September 1, 2006
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The purpose of this document is to provide both information and recommendations concerning the safety of suspended baby jumpers (also referred to as "jumpers" in this document). This information is targeted for retailers, manufacturers or importers that distribute jumpers in Canada.
In an effort to reduce the number of incidents linked to the use of jumpers in Canada, Health Canada's Consumer Product Safety Bureau (CPSB) is issuing this information document wherein it is recommended that particular testing procedures be performed on jumpers, prior to their availability on the Canadian market. Additionally, this information document makes recommendations concerning the labelling of jumpers.
Suspended baby jumpers are also commonly referred to as "baby exercisers" and "baby bouncers." These products are designed to suspend a child in an upright position in a harness while the child's toes touch the floor, thereby allowing him/her to initiate a bouncing motion. Jumpers are designed to be suspended from a freestanding structure that is included with the product, or by a clamp from a doorframe.
Between January 1990 through June 2005, CPSB has received 47 complaints related to suspended baby jumpers. Approximately two-thirds of the complaints describe a form of mechanical failure of one or more components. These failures include, but are not limited to, springs breaking, suspension straps fraying, bungee cords snapping, doorframe clamps failing, as well as clips, hooks and rings breaking. Resulting injuries include the child falling and suffering injury and/or the product falling on top of the child, thereby causing lacerations, bruising, eye injuries, and in one case, a skull fracture.
Health Canada recommends that various jumper components, as well as the complete device, be subject to performance testing as an integral part of the product's development and production processes. Comprehensive performance testing of the fully assembled product is of particular importance, and testing should simulate reasonably foreseeable use over the entirety of the product's anticipated life-span.
Either by manual means or by use of an automated process, the following test should be performed on an example of the complete product:
The weighted bouncing cycle should be repeated such that, as a minimum, the product's entire reasonably expected life-span is simulated.
Note: After giving consideration to the following factors, CPSB considers that it is reasonably foreseeable to expect that a jumper will be subjected to five hundred thousand (500 000) bounces during its lifetime:
The jumper should subsequently be examined for any mechanical damage that could potentially lead to the user and/or the product falling.
Additionally, with respect to product integrity, Health Canada recommends that jumpers conform to the specifications outlined in sections 5.7 - Stability of frame, and 5.8 - Static strength, of the British Standard, BS EN 14036:2003, Baby Bouncers - Safety Requirements and Test Methods. Furthermore, as an additional means of rendering these products as safe as possible, it is also advisable for manufacturers and distributors of jumpers to refer to the above-mentioned standard in its entirety.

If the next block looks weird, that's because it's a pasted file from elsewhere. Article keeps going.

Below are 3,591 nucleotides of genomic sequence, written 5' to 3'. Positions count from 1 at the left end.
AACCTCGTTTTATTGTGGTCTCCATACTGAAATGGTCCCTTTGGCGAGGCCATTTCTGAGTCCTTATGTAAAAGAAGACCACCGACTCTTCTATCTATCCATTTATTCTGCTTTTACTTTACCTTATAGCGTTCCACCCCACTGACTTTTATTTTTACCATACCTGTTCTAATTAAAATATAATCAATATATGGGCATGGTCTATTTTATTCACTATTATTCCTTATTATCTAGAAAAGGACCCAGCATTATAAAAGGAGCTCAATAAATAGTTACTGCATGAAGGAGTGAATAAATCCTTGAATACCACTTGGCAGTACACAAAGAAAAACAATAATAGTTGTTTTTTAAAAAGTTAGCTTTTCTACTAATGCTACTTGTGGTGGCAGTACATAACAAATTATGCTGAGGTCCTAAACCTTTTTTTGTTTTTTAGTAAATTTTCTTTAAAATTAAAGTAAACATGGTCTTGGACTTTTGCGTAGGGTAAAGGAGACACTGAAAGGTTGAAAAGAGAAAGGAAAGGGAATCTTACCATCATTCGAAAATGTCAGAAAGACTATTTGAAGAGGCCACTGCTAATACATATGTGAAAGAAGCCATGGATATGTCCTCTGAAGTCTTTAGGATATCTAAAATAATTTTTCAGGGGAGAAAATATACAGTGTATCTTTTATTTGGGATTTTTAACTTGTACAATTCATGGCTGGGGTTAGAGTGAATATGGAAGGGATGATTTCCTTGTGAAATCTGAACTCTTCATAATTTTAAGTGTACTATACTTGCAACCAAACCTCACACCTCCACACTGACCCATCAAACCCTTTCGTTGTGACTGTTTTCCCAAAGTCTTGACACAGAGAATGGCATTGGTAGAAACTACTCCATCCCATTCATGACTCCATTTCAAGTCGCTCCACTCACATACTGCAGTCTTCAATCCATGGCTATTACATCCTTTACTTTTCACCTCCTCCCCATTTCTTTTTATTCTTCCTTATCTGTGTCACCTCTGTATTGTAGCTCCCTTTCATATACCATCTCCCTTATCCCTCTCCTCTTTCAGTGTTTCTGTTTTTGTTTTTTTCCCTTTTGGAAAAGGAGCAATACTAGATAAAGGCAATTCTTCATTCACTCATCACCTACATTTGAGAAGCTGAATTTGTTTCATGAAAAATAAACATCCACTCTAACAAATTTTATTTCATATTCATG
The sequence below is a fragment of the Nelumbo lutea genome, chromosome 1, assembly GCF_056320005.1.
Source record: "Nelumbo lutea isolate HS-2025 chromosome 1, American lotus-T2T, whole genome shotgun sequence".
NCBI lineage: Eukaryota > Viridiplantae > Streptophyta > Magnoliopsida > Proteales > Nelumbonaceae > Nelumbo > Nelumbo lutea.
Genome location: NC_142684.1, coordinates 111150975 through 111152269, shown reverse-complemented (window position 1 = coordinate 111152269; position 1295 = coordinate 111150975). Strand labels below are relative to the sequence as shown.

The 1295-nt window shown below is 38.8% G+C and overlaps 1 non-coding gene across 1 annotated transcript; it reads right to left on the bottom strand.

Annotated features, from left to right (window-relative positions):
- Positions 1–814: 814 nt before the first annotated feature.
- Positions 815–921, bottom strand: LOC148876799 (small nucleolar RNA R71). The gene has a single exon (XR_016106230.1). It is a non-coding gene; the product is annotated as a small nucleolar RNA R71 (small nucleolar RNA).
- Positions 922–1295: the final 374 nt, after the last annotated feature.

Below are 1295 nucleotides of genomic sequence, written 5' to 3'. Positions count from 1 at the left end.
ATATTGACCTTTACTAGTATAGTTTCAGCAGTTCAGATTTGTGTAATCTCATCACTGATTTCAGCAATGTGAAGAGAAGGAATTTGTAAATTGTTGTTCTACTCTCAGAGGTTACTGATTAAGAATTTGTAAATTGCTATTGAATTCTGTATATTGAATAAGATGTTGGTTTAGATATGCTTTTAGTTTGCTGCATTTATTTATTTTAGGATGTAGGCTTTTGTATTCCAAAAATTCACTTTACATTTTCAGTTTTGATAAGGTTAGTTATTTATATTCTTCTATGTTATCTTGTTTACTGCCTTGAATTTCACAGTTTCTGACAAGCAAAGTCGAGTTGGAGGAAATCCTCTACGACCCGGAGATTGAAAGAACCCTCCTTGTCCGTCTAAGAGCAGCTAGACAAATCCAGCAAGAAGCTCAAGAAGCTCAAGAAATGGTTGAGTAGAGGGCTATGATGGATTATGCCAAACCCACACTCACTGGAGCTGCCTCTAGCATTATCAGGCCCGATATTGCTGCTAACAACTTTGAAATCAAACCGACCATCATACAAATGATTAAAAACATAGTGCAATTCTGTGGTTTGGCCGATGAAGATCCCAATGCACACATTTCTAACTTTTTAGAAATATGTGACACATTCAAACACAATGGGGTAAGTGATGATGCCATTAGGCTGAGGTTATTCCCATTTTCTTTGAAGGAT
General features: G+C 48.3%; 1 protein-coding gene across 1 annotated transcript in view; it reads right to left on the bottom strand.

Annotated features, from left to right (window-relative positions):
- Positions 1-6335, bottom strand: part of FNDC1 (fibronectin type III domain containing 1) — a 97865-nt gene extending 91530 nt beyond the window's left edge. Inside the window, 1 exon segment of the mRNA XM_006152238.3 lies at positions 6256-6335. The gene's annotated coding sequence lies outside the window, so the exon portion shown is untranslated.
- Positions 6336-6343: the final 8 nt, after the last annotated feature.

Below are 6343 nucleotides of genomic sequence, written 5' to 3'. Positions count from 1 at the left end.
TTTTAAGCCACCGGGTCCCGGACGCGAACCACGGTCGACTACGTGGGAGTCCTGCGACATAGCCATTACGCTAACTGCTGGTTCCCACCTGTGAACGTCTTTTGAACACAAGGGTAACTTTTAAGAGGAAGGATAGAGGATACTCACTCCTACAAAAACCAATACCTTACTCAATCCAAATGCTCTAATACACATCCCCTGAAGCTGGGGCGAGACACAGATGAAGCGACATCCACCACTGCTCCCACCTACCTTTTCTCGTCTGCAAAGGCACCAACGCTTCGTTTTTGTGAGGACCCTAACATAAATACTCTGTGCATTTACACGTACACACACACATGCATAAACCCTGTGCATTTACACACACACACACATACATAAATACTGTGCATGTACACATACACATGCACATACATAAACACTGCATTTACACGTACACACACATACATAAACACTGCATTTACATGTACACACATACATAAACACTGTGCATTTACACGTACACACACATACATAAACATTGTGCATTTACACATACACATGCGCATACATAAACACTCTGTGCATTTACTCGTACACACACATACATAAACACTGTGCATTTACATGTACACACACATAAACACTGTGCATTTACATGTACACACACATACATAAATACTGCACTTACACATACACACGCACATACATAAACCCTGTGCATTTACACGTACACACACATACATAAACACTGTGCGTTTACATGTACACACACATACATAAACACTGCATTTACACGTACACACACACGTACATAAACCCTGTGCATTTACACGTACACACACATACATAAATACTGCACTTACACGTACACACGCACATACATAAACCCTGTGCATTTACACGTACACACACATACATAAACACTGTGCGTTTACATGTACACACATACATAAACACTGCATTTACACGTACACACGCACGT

During the previously mentioned Integrity Testing of the Complete Product (Section 1.1), the reliability of each component in the jumper will be tested to a minimum of five hundred thousand (500 000) cycles. However, suspension springs used in jumpers have demonstrated a high rate of failure and accordingly, they should be tested to demonstrate that they will survive one million (1 000 000) cycles, where one cycle involves the spring moving from the unloaded position to the loaded position and then back to the unloaded position. This cycling should occur with the spring loaded to 110% of its maximum intended use load.
Components should be retested for performance when a part manufacturer's tooling equipment or production methods change.
Documentation of testing of components, as well as testing of the assembled product, should be available for review upon request.
Instructions and warnings regarding the assembly, installation and safe use of the jumper should be provided in both official languages and be easy to understand. These instructions should include, but not necessarily be limited to, the information in BS EN 14036:2003, Baby Bouncers-Safety Requirements and Test Methods, Section 8 - Instructions for use, with the exception of item "m", and with the inclusion of the following:
The following information should be permanently displayed on the product, in both official languages, in a prominent location:
The following information should be provided at the point of sale, for example, on product packaging:
A jumper should be designed such that, during its reasonably foreseeable use, no part of the product causes chafing, bruising, lacerations, abrasions, crushing or pinching to any part of the child's body.
If the product is sold with toys attached to it, or should toys be included with the product, these must comply with the safety requirements set out in the Hazardous Products (Toys) Regulations of the Hazardous Products Act.
Packaged jumpers must meet the requirements of Consumer Packaging and Labelling Act and its Regulations, administered by Industry Canada.
Health Canada recommends thorough testing of fully assembled suspended baby jumpers, as well as testing of the individual components that comprise these products. The application of appropriate safety precautions, such as the testing and labelling described in this document, will help to reduce the number and severity of injuries to children placed in these products.
For your information,